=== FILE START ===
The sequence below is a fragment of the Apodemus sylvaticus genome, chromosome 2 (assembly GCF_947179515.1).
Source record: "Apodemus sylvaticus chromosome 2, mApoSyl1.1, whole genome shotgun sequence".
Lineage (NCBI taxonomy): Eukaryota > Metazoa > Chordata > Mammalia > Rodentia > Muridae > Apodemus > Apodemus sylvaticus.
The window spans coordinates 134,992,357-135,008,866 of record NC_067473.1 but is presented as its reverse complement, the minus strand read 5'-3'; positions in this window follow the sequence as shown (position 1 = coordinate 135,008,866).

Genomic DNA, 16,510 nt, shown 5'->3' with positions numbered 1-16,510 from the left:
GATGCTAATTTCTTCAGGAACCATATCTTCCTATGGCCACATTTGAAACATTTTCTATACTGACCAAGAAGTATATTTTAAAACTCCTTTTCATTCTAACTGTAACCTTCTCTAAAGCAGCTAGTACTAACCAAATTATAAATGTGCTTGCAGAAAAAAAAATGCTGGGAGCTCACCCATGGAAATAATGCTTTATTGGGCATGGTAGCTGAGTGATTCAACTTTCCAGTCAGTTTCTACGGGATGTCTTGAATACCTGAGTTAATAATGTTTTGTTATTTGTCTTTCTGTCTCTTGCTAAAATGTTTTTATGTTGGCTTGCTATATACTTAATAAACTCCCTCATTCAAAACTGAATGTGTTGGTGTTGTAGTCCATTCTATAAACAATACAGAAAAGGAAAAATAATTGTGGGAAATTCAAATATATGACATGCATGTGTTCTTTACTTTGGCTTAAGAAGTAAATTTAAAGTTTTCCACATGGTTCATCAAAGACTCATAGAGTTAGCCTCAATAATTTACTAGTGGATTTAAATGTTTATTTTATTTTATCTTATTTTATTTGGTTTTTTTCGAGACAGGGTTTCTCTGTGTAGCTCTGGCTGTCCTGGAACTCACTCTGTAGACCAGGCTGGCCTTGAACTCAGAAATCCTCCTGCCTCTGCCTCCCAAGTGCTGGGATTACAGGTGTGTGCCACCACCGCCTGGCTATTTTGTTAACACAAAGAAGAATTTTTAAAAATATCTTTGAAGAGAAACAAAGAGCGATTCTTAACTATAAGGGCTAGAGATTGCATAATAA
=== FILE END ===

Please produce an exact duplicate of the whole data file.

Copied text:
The sequence below is a fragment of the Apodemus sylvaticus genome, chromosome 2 (assembly GCF_947179515.1).
Source record: "Apodemus sylvaticus chromosome 2, mApoSyl1.1, whole genome shotgun sequence".
Lineage (NCBI taxonomy): Eukaryota > Metazoa > Chordata > Mammalia > Rodentia > Muridae > Apodemus > Apodemus sylvaticus.
The window spans coordinates 134,992,357-135,008,866 of record NC_067473.1 but is presented as its reverse complement, the minus strand read 5'-3'; positions in this window follow the sequence as shown (position 1 = coordinate 135,008,866).

Genomic DNA, 16,510 nt, shown 5'->3' with positions numbered 1-16,510 from the left:
GATGCTAATTTCTTCAGGAACCATATCTTCCTATGGCCACATTTGAAACATTTTCTATACTGACCAAGAAGTATATTTTAAAACTCCTTTTCATTCTAACTGTAACCTTCTCTAAAGCAGCTAGTACTAACCAAATTATAAATGTGCTTGCAGAAAAAAAAATGCTGGGAGCTCACCCATGGAAATAATGCTTTATTGGGCATGGTAGCTGAGTGATTCAACTTTCCAGTCAGTTTCTACGGGATGTCTTGAATACCTGAGTTAATAATGTTTTGTTATTTGTCTTTCTGTCTCTTGCTAAAATGTTTTTATGTTGGCTTGCTATATACTTAATAAACTCCCTCATTCAAAACTGAATGTGTTGGTGTTGTAGTCCATTCTATAAACAATACAGAAAAGGAAAAATAATTGTGGGAAATTCAAATATATGACATGCATGTGTTCTTTACTTTGGCTTAAGAAGTAAATTTAAAGTTTTCCACATGGTTCATCAAAGACTCATAGAGTTAGCCTCAATAATTTACTAGTGGATTTAAATGTTTATTTTATTTTATCTTATTTTATTTGGTTTTTTTCGAGACAGGGTTTCTCTGTGTAGCTCTGGCTGTCCTGGAACTCACTCTGTAGACCAGGCTGGCCTTGAACTCAGAAATCCTCCTGCCTCTGCCTCCCAAGTGCTGGGATTACAGGTGTGTGCCACCACCGCCTGGCTATTTTGTTAACACAAAGAAGAATTTTTAAAAATATCTTTGAAGAGAAACAAAGAGCGATTCTTAACTATAAGGGCTAGAGATTGCATAATAA